Linda was clearly frustrated as she helped to move the tiny one’s hand across the sheet of waxy paper. They were finger painting, again. She couldn’t see what good it did to sit here several times a week and coach Asa in his lessons. This child is more suited to manual labor, Linda thought. She didn’t say it though, because that kind of negative talk was unacceptable, and one never knew who was listening to what one said. They hadn’t figured out yet a way to crawl inside her skull and extricate her thoughts, but she was sure that little bit of trickery was only a short way down the road. For now, she could think what she liked, but what she said had to be censored.
The door to their tiny apartment opened and in walked Jed and little Bud. Their son’s real name was Maynard, but everybody called him Bud. He just looked like a Bud, and he acted like one too. Unlike Asa, he was an easy child to love.
“What’s for dinner?” Jed asked.
“Same ole, same ole,” she replied. “It’s Tuesday, so that means pasta and garlic bread. It’s in the freezer. Can you pop it in the micro to warm it up? I have to finish up this project with the monster, the assessors want it done by tomorrow. She said the word “monster” with a cheery little up-tick in her voice so that anyone listening would think she was being jovial and fun, and not dead serious.
“Can’t we have something fresh tonight?” Jed asked. “I’ve had warmed-up pasta three times in the last three weeks and it’s getting old.”
“Yeah? Well guess what,” said Linda, “working with this kid is getting old too. Everything he does takes ten times as long to accomplish as it ever did with Bud!” She hoped that hadn’t come off too brutal-sounding. There was a price to pay if she didn’t comply with orders to condescend and she was hesitant to pay it. Quite hesitant.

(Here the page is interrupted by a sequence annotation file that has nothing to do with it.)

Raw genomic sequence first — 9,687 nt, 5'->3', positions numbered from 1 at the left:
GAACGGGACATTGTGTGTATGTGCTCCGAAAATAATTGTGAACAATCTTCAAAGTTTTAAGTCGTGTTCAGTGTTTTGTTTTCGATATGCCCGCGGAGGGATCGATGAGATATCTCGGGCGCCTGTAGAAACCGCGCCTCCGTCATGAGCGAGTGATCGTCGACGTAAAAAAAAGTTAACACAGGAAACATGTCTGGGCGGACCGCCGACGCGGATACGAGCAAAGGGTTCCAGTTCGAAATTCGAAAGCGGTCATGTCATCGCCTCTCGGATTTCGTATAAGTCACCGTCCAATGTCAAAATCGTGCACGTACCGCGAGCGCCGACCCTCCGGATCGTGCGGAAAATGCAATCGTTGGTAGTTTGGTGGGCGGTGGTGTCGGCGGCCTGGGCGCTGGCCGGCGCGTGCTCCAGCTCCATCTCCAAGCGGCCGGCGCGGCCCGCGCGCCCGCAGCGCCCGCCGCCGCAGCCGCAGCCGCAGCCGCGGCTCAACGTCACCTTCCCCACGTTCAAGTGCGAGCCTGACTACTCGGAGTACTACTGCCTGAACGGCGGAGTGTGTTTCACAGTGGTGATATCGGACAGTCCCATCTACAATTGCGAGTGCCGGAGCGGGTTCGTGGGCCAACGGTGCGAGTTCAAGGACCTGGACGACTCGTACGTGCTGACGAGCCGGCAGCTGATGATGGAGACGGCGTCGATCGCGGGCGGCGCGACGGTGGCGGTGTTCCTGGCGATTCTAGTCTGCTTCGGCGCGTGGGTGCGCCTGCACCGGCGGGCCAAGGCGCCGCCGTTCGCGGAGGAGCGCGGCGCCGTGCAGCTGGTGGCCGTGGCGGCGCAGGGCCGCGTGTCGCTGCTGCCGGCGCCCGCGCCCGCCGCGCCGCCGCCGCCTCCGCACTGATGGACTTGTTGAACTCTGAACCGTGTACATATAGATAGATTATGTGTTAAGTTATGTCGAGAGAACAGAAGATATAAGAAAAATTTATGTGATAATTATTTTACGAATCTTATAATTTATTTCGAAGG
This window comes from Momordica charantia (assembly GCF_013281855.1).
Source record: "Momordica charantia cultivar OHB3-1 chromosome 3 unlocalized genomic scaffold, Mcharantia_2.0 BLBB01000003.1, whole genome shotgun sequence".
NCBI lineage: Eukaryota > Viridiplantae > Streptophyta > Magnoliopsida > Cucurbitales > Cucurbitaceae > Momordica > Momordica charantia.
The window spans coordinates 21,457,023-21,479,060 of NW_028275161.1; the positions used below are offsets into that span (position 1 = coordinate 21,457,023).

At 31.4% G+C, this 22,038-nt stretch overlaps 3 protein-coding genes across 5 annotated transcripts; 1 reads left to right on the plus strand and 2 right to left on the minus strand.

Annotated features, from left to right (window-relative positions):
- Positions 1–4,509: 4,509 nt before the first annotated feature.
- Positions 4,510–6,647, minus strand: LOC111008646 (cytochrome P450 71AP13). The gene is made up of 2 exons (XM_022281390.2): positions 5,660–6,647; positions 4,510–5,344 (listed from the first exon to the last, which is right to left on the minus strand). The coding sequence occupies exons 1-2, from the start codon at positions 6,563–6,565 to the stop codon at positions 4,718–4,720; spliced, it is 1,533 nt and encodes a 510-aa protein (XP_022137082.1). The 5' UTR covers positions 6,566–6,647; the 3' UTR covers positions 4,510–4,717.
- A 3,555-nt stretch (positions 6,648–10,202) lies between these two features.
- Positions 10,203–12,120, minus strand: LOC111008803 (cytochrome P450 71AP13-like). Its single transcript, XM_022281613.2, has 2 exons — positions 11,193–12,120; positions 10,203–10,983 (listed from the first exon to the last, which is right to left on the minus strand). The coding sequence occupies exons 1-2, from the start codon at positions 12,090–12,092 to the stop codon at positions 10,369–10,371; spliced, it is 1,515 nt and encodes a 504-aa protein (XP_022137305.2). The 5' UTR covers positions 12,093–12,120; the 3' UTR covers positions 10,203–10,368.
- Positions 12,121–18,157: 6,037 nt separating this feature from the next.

“Hey, buddy, where’s your coat?” Linda inquired of Bud.
“Oh no, I think I left it back at school.”
Technically speaking, that was a lie. Bud didn’t go to school. Bud went to a state sponsored asylum they called a school, and he was the brightest “student” enrolled there, Linda thought.
“Oh, that’s okay buddy, we’ll get it tomorrow,” his mum said.
“Asa, will you please stop smearing paint everywhere!?” Another exasperated message had left her lips, this time without her even noticing how exasperated it sounded.
“Lin…” Jed whispered, motioning with his hand in a way that told Linda that she needed to tweak her tone and quit complaining.
“I don’t care, Jed,” she replied. “You stay home with this little jerk every day and see how you feel at the end of the week.” With that Linda batted Asa on the back of the head with the tips of her fingers and huffed off to the bedroom to get away from the insanity that had become her daily routine.
How in the world can anyone expect me to teach that “thing” anything; he’s devoid of any sense, she thought to herself, but she didn’t utter a word.